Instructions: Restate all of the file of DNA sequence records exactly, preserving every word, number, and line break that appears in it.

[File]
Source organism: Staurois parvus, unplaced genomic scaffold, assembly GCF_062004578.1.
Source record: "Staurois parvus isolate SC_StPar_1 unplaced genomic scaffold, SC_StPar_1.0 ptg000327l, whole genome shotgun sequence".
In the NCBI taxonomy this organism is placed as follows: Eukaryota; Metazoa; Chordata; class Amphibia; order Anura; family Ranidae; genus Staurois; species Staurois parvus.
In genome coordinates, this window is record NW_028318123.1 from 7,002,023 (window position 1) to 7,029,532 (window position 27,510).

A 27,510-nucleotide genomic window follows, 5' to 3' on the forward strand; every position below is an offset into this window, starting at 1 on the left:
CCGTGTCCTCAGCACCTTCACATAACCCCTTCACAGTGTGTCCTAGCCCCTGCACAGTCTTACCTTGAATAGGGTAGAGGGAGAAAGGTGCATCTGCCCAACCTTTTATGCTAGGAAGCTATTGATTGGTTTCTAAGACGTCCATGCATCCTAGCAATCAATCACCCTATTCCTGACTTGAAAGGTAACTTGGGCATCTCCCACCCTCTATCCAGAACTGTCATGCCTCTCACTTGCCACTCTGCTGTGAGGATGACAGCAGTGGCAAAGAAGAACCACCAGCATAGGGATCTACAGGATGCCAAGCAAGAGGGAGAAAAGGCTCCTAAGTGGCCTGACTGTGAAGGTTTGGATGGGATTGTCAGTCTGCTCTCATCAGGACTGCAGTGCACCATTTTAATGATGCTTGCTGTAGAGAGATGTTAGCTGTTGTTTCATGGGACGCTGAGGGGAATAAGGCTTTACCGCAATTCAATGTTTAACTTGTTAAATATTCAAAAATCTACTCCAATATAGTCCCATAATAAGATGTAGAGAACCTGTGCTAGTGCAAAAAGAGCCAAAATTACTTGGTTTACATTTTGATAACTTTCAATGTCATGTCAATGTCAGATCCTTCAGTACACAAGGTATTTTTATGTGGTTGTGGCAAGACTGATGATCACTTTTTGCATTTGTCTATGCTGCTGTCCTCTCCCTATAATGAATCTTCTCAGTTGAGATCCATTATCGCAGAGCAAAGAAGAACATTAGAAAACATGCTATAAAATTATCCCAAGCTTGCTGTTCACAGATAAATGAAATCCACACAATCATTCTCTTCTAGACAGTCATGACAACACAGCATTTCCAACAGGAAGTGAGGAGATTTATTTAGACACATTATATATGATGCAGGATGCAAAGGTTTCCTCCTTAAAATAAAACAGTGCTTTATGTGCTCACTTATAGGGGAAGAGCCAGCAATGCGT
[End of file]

Source organism: Staurois parvus, unplaced genomic scaffold, assembly GCF_062004578.1.
Source record: "Staurois parvus isolate SC_StPar_1 unplaced genomic scaffold, SC_StPar_1.0 ptg000327l, whole genome shotgun sequence".
In the NCBI taxonomy this organism is placed as follows: Eukaryota; Metazoa; Chordata; class Amphibia; order Anura; family Ranidae; genus Staurois; species Staurois parvus.
In genome coordinates, this window is record NW_028318123.1 from 7,002,023 (window position 1) to 7,029,532 (window position 27,510).

A 27,510-nucleotide genomic window follows, 5' to 3' on the forward strand; every position below is an offset into this window, starting at 1 on the left:
CCGTGTCCTCAGCACCTTCACATAACCCCTTCACAGTGTGTCCTAGCCCCTGCACAGTCTTACCTTGAATAGGGTAGAGGGAGAAAGGTGCATCTGCCCAACCTTTTATGCTAGGAAGCTATTGATTGGTTTCTAAGACGTCCATGCATCCTAGCAATCAATCACCCTATTCCTGACTTGAAAGGTAACTTGGGCATCTCCCACCCTCTATCCAGAACTGTCATGCCTCTCACTTGCCACTCTGCTGTGAGGATGACAGCAGTGGCAAAGAAGAACCACCAGCATAGGGATCTACAGGATGCCAAGCAAGAGGGAGAAAAGGCTCCTAAGTGGCCTGACTGTGAAGGTTTGGATGGGATTGTCAGTCTGCTCTCATCAGGACTGCAGTGCACCATTTTAATGATGCTTGCTGTAGAGAGATGTTAGCTGTTGTTTCATGGGACGCTGAGGGGAATAAGGCTTTACCGCAATTCAATGTTTAACTTGTTAAATATTCAAAAATCTACTCCAATATAGTCCCATAATAAGATGTAGAGAACCTGTGCTAGTGCAAAAAGAGCCAAAATTACTTGGTTTACATTTTGATAACTTTCAATGTCATGTCAATGTCAGATCCTTCAGTACACAAGGTATTTTTATGTGGTTGTGGCAAGACTGATGATCACTTTTTGCATTTGTCTATGCTGCTGTCCTCTCCCTATAATGAATCTTCTCAGTTGAGATCCATTATCGCAGAGCAAAGAAGAACATTAGAAAACATGCTATAAAATTATCCCAAGCTTGCTGTTCACAGATAAATGAAATCCACACAATCATTCTCTTCTAGACAGTCATGACAACACAGCATTTCCAACAGGAAGTGAGGAGATTTATTTAGACACATTATATATGATGCAGGATGCAAAGGTTTCCTCCTTAAAATAAAACAGTGCTTTATGTGCTCACTTATAGGGGAAGAGCCAGCAATGCGT